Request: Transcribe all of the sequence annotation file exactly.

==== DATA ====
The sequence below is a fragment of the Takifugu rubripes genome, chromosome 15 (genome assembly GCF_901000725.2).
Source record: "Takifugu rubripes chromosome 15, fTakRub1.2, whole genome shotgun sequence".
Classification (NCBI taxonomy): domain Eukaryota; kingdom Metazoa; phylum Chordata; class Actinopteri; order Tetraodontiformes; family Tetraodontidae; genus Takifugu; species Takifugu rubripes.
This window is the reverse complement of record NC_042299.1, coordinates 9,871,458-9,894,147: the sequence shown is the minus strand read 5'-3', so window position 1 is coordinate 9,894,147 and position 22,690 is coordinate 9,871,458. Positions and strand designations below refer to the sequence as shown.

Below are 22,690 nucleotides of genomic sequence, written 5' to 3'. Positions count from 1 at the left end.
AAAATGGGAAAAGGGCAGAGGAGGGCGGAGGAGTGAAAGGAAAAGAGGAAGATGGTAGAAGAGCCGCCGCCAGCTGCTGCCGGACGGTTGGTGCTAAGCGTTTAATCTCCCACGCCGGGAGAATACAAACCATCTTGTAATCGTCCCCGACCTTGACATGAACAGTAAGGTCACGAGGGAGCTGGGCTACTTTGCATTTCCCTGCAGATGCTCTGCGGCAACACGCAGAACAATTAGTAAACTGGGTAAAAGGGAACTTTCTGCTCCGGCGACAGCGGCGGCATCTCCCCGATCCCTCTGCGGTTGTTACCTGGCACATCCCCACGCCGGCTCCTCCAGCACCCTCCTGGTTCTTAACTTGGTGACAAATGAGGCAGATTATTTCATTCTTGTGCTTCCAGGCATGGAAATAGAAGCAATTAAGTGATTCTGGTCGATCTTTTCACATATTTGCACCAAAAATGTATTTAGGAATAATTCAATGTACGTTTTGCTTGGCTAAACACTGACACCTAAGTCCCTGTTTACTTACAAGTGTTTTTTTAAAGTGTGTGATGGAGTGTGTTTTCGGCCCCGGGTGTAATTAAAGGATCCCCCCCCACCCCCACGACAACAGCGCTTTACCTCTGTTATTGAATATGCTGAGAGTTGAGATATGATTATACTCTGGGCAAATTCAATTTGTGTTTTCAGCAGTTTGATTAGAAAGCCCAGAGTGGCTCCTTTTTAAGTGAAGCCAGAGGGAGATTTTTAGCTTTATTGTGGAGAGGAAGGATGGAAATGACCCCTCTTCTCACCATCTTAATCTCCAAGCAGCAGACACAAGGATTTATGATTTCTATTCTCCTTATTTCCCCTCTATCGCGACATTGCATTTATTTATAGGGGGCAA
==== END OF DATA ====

The sequence below is a fragment of the Takifugu rubripes genome, chromosome 15 (genome assembly GCF_901000725.2).
Source record: "Takifugu rubripes chromosome 15, fTakRub1.2, whole genome shotgun sequence".
Classification (NCBI taxonomy): domain Eukaryota; kingdom Metazoa; phylum Chordata; class Actinopteri; order Tetraodontiformes; family Tetraodontidae; genus Takifugu; species Takifugu rubripes.
This window is the reverse complement of record NC_042299.1, coordinates 9,871,458-9,894,147: the sequence shown is the minus strand read 5'-3', so window position 1 is coordinate 9,894,147 and position 22,690 is coordinate 9,871,458. Positions and strand designations below refer to the sequence as shown.

Below are 22,690 nucleotides of genomic sequence, written 5' to 3'. Positions count from 1 at the left end.
AAAATGGGAAAAGGGCAGAGGAGGGCGGAGGAGTGAAAGGAAAAGAGGAAGATGGTAGAAGAGCCGCCGCCAGCTGCTGCCGGACGGTTGGTGCTAAGCGTTTAATCTCCCACGCCGGGAGAATACAAACCATCTTGTAATCGTCCCCGACCTTGACATGAACAGTAAGGTCACGAGGGAGCTGGGCTACTTTGCATTTCCCTGCAGATGCTCTGCGGCAACACGCAGAACAATTAGTAAACTGGGTAAAAGGGAACTTTCTGCTCCGGCGACAGCGGCGGCATCTCCCCGATCCCTCTGCGGTTGTTACCTGGCACATCCCCACGCCGGCTCCTCCAGCACCCTCCTGGTTCTTAACTTGGTGACAAATGAGGCAGATTATTTCATTCTTGTGCTTCCAGGCATGGAAATAGAAGCAATTAAGTGATTCTGGTCGATCTTTTCACATATTTGCACCAAAAATGTATTTAGGAATAATTCAATGTACGTTTTGCTTGGCTAAACACTGACACCTAAGTCCCTGTTTACTTACAAGTGTTTTTTTAAAGTGTGTGATGGAGTGTGTTTTCGGCCCCGGGTGTAATTAAAGGATCCCCCCCCACCCCCACGACAACAGCGCTTTACCTCTGTTATTGAATATGCTGAGAGTTGAGATATGATTATACTCTGGGCAAATTCAATTTGTGTTTTCAGCAGTTTGATTAGAAAGCCCAGAGTGGCTCCTTTTTAAGTGAAGCCAGAGGGAGATTTTTAGCTTTATTGTGGAGAGGAAGGATGGAAATGACCCCTCTTCTCACCATCTTAATCTCCAAGCAGCAGACACAAGGATTTATGATTTCTATTCTCCTTATTTCCCCTCTATCGCGACATTGCATTTATTTATAGGGGGCAA